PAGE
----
The audio on the DVD is a <$DD,Dolby Digital> 5.0 channel mix, which offers a very nice soundtrack for this dramatic film. The dialogue is always very clear and audible and is never drowned out by sound effects or the score. Rachel Portman’s music in the film is so wonderful, that it’s almost like another character in the story. The clarity of the Dolby Digital mix allows this score to fully come alive. The sound is well balanced and there are no sounding shifts in volume. However, there isn’t much action from the surround speakers either, save for dramatic musical cues and a thunderstorm.
"The Cider House Rules" contains an <$commentary,audio commentary> featuring director Lasse Hallstrom, writer John Irving, and producer Richard Gladstein. It is worth the price of the admission alone, just to hear Irving’s thoughts on the picture. It’s not very often that you get to hear author’s commenting on an adaptation of their work like this. The trio speak continuously throughout the running time of the film and offer many insightful stories about the making of "The Cider House Rules". There is a great deal of discussion concerning the adaptation of the novel and how Hallstrom influenced the changing of several scenes in the script. There is also a lot of talk about the locations and how the film was shot. The trio keeps things light, but they are obviously proud of the work they did on this impressive film.
The DVD also includes a 20-minutes documentary entitled "The Making of an American Classic". This is a nice featurette offering some behind the scenes footage and interviews with the principal players and crew members. The problem with this documentary is that half of it is made up of scenes from the film. I don’t mean clips, but entire scenes. Having just watched the movie, I would have liked to see more behind the scenes footage and interviews.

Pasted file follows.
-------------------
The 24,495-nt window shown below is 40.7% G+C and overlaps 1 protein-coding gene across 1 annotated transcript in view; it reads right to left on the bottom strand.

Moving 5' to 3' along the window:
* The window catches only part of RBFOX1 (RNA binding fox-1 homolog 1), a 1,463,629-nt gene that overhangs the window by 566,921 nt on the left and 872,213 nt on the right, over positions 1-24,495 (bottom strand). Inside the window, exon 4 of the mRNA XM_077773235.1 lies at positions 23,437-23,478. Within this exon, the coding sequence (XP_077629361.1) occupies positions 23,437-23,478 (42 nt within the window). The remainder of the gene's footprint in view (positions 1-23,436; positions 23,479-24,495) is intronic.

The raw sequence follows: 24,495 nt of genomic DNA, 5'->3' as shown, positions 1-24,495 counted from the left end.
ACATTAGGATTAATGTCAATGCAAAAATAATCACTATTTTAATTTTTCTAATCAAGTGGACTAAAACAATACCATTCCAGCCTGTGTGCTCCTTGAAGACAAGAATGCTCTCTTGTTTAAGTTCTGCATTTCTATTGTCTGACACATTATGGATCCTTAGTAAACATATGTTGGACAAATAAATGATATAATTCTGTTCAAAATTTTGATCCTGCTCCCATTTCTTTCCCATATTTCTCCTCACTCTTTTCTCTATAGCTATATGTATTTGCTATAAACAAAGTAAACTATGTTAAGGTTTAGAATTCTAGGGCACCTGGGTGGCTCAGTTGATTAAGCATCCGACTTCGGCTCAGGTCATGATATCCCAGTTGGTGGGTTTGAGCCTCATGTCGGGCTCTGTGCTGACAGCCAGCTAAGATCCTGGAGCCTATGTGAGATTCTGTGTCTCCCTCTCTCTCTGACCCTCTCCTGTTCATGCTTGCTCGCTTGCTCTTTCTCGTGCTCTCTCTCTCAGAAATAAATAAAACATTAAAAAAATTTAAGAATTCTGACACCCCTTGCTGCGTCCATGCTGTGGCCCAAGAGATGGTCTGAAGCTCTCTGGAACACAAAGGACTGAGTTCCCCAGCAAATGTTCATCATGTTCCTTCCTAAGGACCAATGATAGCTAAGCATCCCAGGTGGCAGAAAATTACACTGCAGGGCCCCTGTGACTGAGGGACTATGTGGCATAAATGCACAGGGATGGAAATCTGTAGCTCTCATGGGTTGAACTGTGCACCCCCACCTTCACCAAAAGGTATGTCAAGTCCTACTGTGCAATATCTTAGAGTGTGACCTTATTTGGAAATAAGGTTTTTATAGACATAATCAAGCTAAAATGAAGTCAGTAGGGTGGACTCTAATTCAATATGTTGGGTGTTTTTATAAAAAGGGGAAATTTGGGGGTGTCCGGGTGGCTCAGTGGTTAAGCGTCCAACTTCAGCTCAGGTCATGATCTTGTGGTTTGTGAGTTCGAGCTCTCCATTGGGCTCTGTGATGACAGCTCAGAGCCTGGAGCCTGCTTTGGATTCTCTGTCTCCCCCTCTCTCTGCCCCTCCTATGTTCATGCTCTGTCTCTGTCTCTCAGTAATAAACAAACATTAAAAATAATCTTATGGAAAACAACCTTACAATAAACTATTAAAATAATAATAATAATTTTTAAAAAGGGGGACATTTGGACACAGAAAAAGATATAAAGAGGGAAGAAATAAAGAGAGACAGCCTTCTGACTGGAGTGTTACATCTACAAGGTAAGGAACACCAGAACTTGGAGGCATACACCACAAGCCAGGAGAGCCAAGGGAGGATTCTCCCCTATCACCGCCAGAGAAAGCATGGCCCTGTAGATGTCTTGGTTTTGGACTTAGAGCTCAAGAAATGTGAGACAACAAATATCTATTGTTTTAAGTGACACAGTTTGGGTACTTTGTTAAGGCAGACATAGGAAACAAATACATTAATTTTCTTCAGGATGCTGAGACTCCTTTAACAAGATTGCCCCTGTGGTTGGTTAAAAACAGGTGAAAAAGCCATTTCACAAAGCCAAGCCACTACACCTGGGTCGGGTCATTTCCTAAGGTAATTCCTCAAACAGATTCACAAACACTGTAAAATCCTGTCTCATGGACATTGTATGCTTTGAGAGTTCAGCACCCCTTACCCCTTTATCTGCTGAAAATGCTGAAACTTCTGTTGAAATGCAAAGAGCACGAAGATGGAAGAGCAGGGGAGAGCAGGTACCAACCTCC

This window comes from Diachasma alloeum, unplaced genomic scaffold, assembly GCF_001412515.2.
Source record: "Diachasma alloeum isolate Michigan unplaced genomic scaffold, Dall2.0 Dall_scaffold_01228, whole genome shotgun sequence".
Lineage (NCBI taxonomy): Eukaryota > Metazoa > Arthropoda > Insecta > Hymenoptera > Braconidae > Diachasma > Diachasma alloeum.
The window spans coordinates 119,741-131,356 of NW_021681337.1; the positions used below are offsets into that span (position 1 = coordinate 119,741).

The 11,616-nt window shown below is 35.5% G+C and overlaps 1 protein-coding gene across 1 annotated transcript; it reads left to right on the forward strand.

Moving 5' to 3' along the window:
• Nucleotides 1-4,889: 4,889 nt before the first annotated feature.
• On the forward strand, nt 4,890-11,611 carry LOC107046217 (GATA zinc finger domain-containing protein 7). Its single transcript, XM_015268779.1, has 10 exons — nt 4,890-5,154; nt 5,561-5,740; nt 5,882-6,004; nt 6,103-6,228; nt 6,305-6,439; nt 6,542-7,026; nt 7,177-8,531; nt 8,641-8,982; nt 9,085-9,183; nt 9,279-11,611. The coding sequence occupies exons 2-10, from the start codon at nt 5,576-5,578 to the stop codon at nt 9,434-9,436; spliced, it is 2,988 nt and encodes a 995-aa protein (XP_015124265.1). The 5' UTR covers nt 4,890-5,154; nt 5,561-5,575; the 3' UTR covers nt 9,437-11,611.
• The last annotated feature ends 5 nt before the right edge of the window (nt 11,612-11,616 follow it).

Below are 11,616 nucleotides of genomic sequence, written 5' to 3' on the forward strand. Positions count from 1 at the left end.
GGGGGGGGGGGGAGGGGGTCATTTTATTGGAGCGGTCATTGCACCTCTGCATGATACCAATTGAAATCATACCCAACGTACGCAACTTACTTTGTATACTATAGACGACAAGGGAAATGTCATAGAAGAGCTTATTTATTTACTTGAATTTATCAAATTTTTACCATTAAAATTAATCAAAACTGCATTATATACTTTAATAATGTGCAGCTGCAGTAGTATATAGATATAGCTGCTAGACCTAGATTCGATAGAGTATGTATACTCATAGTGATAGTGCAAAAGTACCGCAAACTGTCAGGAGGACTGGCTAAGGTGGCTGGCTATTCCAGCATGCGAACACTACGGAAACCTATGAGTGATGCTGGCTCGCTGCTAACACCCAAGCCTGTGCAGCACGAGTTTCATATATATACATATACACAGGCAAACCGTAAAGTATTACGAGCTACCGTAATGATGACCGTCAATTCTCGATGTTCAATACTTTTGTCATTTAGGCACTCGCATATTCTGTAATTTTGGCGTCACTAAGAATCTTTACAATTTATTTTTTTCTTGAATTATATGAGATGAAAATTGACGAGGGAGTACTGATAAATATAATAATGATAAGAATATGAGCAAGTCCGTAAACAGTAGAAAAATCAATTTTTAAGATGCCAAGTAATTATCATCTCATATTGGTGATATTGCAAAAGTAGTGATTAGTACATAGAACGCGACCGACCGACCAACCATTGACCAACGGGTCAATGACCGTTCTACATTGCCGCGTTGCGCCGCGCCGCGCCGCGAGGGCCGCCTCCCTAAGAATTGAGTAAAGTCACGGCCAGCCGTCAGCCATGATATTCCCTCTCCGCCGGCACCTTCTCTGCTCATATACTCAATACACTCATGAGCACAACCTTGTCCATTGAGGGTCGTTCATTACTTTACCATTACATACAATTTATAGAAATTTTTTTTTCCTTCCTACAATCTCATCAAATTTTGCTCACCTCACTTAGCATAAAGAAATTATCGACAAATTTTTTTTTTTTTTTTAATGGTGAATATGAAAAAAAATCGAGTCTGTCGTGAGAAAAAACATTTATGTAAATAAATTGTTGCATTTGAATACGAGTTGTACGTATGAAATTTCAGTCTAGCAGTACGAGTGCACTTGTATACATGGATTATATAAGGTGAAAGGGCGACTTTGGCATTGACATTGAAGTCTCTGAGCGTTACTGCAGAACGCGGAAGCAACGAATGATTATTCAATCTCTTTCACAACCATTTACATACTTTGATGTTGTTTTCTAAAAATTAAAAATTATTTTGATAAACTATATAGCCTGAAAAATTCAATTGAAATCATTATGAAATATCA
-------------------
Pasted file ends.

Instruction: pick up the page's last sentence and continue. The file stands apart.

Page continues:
Much more impressive are the extensive cast and crew biographies. Most of the main cast and much of the prominence behind the camera are highlighted, and each is given an extensive bio and filmography. There are five deleted scenes, and as usual, it is very clear why each was deleted with the exception of one. It is a scene that demonstrates Homer’s prowess as a physician and would have added to the film in my opinion. The DVD also contains the original theatrical trailer for "The Cider House Rules" as well as a few TV spots.
For someone whose life is dominated by horror and action films, it’s nice to shift gears and take in a more quiet and subtle film. "The Cider House Rules" is the type of movie that transcends genres and classification. It’s funny, sad, tragic, romantic, and epic. The DVD brings us a glorious transfer of the film that only adds to the magic of the story. Now, if you need me, I’ll be on the roof.